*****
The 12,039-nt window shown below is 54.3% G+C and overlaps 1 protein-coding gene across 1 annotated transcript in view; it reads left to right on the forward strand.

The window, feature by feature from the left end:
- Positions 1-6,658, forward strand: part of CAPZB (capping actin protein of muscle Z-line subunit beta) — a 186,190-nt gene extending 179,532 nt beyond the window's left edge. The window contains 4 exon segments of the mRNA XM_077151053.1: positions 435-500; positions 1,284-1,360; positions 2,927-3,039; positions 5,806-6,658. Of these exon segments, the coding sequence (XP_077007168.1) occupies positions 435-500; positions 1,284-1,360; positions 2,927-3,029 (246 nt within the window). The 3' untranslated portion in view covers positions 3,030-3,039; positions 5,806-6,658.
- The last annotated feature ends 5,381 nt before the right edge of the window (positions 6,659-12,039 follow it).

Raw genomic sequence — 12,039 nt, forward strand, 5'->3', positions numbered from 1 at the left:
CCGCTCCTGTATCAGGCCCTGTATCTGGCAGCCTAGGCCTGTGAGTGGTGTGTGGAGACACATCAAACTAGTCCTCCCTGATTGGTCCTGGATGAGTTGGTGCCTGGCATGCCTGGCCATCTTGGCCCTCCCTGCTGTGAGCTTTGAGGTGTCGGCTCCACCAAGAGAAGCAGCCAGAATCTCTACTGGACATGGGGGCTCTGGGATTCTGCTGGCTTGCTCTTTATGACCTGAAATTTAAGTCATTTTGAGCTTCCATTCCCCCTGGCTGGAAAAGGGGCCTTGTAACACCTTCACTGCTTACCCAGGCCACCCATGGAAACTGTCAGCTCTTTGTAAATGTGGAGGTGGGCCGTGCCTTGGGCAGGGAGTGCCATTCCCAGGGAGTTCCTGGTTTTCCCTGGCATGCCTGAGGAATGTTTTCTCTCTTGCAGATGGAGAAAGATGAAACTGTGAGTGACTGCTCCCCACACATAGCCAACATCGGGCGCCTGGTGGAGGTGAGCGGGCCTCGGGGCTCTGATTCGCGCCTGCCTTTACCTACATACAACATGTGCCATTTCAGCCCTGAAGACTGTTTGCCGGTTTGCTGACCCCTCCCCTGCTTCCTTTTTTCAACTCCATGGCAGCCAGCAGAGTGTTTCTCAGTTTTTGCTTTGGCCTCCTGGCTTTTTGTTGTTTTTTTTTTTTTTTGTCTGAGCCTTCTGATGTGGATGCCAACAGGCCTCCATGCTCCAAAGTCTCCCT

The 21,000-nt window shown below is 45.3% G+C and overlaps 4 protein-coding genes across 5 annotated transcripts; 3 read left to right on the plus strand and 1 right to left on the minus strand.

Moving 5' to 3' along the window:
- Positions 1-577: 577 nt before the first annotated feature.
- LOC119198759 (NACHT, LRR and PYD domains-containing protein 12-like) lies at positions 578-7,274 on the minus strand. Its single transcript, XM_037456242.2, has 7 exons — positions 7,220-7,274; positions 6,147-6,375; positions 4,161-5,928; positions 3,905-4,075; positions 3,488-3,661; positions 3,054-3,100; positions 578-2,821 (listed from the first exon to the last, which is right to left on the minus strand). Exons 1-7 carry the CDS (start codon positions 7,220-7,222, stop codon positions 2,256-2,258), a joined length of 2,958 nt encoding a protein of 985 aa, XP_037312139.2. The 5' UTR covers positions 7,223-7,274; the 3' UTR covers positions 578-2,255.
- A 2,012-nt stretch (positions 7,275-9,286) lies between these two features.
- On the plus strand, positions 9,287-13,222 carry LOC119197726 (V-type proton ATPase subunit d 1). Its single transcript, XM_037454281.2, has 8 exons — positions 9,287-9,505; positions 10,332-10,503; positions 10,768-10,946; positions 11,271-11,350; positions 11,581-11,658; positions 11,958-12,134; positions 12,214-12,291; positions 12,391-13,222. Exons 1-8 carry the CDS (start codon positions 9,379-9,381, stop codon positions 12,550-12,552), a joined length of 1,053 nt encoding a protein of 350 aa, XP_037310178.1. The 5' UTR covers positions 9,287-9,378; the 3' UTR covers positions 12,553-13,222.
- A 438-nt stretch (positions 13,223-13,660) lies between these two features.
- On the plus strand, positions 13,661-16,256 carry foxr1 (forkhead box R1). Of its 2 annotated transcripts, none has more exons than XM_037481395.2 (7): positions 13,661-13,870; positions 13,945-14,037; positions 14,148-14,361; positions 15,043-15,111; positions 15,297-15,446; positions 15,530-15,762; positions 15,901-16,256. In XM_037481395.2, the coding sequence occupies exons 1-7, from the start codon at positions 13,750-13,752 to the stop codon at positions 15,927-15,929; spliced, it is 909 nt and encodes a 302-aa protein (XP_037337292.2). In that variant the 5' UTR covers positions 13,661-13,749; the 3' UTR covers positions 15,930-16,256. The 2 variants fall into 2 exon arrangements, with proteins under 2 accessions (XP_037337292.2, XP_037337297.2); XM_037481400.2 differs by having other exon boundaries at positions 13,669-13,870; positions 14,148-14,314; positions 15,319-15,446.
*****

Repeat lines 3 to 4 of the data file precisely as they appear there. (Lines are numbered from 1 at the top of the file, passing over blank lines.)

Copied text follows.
- Positions 1-6,658, forward strand: part of CAPZB (capping actin protein of muscle Z-line subunit beta) — a 186,190-nt gene extending 179,532 nt beyond the window's left edge. The window contains 4 exon segments of the mRNA XM_077151053.1: positions 435-500; positions 1,284-1,360; positions 2,927-3,039; positions 5,806-6,658. Of these exon segments, the coding sequence (XP_077007168.1) occupies positions 435-500; positions 1,284-1,360; positions 2,927-3,029 (246 nt within the window). The 3' untranslated portion in view covers positions 3,030-3,039; positions 5,806-6,658.
- The last annotated feature ends 5,381 nt before the right edge of the window (positions 6,659-12,039 follow it).